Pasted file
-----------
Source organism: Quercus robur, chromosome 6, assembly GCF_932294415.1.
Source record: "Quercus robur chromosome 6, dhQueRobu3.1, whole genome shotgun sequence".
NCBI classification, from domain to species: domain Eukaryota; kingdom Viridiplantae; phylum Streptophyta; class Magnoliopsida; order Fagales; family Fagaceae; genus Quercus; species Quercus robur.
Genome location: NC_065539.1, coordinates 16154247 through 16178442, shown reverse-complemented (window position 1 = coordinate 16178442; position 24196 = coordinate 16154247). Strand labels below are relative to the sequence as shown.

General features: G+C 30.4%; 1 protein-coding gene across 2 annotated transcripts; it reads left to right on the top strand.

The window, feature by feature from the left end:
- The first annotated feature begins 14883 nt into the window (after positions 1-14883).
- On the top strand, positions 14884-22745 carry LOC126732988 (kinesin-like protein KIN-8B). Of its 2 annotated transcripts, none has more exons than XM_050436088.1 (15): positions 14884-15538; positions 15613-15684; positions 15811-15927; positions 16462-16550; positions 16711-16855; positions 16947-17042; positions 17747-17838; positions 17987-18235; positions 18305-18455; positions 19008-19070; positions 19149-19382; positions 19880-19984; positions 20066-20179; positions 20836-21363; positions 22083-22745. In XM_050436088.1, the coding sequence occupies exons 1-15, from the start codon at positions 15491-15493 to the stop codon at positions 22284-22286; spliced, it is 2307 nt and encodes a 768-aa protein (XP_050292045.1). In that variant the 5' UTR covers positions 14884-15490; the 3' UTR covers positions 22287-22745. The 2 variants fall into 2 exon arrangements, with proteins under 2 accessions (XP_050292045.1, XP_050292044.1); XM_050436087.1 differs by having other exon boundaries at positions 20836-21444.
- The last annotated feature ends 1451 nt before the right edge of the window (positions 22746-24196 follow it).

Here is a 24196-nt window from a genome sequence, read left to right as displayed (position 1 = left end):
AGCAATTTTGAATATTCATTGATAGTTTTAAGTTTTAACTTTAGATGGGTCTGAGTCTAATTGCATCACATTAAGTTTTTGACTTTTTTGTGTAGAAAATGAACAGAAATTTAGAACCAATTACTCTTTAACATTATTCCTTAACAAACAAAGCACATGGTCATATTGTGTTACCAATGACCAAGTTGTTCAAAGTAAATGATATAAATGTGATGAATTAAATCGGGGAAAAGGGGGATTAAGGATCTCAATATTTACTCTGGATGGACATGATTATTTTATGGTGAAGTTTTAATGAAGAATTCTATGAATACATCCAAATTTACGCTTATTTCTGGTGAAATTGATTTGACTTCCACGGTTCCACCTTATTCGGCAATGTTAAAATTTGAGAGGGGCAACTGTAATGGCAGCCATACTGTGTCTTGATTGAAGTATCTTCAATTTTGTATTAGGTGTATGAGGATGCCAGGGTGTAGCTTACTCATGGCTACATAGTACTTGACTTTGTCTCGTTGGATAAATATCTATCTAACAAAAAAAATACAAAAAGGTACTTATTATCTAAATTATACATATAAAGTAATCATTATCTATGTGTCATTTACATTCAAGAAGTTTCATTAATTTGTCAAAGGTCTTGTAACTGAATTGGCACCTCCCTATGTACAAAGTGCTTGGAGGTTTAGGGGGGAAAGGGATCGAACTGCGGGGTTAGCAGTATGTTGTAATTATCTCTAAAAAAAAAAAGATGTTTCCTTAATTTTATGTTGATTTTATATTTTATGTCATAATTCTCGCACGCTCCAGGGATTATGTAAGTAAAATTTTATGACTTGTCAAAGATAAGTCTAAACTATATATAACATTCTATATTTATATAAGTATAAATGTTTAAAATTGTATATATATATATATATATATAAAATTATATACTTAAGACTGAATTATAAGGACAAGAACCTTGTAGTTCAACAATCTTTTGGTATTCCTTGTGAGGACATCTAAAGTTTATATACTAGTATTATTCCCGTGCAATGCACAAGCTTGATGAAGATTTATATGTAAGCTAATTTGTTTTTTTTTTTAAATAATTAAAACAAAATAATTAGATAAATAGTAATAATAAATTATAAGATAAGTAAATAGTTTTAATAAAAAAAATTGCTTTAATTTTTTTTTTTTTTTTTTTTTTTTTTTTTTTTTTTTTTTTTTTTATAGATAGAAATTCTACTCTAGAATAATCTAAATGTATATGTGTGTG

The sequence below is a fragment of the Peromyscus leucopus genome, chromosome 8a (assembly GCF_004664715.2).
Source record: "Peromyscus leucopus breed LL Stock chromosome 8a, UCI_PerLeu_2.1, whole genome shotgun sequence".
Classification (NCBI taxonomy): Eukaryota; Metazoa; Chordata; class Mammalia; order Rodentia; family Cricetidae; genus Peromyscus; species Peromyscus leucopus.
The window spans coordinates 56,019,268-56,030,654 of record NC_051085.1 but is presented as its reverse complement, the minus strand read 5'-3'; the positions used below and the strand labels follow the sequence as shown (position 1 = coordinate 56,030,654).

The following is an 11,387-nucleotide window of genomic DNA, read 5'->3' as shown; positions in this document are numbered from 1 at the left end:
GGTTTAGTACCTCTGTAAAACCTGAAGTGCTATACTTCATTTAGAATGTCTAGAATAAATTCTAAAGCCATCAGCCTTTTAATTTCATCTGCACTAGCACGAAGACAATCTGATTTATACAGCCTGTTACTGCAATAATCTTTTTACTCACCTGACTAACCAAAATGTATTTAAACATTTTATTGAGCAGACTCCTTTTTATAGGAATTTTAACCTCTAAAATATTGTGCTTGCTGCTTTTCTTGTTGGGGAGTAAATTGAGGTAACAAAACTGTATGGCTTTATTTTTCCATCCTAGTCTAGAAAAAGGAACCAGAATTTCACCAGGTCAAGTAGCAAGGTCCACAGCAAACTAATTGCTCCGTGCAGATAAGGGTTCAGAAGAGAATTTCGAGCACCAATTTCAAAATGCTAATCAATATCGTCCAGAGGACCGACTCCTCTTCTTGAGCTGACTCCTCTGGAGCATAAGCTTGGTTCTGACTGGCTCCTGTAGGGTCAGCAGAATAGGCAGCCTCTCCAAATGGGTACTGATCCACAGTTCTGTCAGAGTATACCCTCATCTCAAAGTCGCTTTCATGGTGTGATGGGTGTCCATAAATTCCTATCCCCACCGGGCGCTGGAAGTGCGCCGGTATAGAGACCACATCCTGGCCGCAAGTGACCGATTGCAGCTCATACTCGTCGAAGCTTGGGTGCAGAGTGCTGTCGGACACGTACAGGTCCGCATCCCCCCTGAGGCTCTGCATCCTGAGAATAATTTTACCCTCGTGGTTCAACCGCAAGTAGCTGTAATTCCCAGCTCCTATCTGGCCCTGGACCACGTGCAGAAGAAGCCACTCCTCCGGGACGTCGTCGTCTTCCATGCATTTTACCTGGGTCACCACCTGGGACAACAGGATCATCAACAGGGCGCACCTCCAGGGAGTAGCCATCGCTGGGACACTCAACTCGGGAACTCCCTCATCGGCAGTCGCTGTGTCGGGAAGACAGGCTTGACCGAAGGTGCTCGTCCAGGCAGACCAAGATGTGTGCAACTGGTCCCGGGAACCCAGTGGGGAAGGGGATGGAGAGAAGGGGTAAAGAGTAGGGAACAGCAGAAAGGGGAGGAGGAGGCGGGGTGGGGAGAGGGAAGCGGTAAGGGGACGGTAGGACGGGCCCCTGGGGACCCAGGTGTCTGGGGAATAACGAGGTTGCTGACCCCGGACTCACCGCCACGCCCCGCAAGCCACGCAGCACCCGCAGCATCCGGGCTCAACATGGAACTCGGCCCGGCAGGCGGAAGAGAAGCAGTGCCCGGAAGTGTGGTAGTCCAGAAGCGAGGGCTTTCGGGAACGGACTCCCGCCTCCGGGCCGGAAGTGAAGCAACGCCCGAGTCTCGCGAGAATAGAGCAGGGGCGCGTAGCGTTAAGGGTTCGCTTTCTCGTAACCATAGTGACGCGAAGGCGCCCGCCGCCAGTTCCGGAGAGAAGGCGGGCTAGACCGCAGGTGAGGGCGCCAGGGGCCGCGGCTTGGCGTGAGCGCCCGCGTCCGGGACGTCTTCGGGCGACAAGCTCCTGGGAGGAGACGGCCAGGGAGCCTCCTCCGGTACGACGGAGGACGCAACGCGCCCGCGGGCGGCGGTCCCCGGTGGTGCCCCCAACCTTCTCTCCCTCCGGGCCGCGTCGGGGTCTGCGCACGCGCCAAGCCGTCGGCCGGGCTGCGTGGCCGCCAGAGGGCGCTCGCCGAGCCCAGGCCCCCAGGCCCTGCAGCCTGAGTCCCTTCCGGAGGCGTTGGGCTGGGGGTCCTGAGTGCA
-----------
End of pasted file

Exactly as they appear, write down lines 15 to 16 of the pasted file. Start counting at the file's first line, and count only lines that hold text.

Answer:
The window spans coordinates 56,019,268-56,030,654 of record NC_051085.1 but is presented as its reverse complement, the minus strand read 5'-3'; the positions used below and the strand labels follow the sequence as shown (position 1 = coordinate 56,030,654).

The following is an 11,387-nucleotide window of genomic DNA, read 5'->3' as shown; positions in this document are numbered from 1 at the left end: